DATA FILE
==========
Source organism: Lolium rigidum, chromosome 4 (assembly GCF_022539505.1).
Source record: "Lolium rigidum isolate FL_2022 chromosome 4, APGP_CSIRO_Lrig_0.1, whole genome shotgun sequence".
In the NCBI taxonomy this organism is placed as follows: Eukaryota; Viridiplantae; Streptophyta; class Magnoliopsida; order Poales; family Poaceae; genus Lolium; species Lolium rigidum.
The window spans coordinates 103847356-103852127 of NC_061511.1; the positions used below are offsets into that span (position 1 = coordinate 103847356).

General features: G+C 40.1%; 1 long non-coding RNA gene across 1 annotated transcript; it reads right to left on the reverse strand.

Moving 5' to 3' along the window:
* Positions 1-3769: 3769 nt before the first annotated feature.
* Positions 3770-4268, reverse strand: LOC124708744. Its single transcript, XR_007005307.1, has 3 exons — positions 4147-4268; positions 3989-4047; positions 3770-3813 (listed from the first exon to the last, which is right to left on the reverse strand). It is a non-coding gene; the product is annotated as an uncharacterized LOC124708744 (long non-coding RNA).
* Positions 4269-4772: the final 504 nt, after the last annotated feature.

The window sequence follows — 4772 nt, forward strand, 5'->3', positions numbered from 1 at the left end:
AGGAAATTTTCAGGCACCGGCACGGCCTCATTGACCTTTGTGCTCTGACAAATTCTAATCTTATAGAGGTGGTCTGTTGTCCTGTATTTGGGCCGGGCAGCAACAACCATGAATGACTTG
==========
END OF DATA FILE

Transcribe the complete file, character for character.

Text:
Source organism: Lolium rigidum, chromosome 4 (assembly GCF_022539505.1).
Source record: "Lolium rigidum isolate FL_2022 chromosome 4, APGP_CSIRO_Lrig_0.1, whole genome shotgun sequence".
In the NCBI taxonomy this organism is placed as follows: Eukaryota; Viridiplantae; Streptophyta; class Magnoliopsida; order Poales; family Poaceae; genus Lolium; species Lolium rigidum.
The window spans coordinates 103847356-103852127 of NC_061511.1; the positions used below are offsets into that span (position 1 = coordinate 103847356).

General features: G+C 40.1%; 1 long non-coding RNA gene across 1 annotated transcript; it reads right to left on the reverse strand.

Moving 5' to 3' along the window:
* Positions 1-3769: 3769 nt before the first annotated feature.
* Positions 3770-4268, reverse strand: LOC124708744. Its single transcript, XR_007005307.1, has 3 exons — positions 4147-4268; positions 3989-4047; positions 3770-3813 (listed from the first exon to the last, which is right to left on the reverse strand). It is a non-coding gene; the product is annotated as an uncharacterized LOC124708744 (long non-coding RNA).
* Positions 4269-4772: the final 504 nt, after the last annotated feature.

The window sequence follows — 4772 nt, forward strand, 5'->3', positions numbered from 1 at the left end:
AGGAAATTTTCAGGCACCGGCACGGCCTCATTGACCTTTGTGCTCTGACAAATTCTAATCTTATAGAGGTGGTCTGTTGTCCTGTATTTGGGCCGGGCAGCAACAACCATGAATGACTTG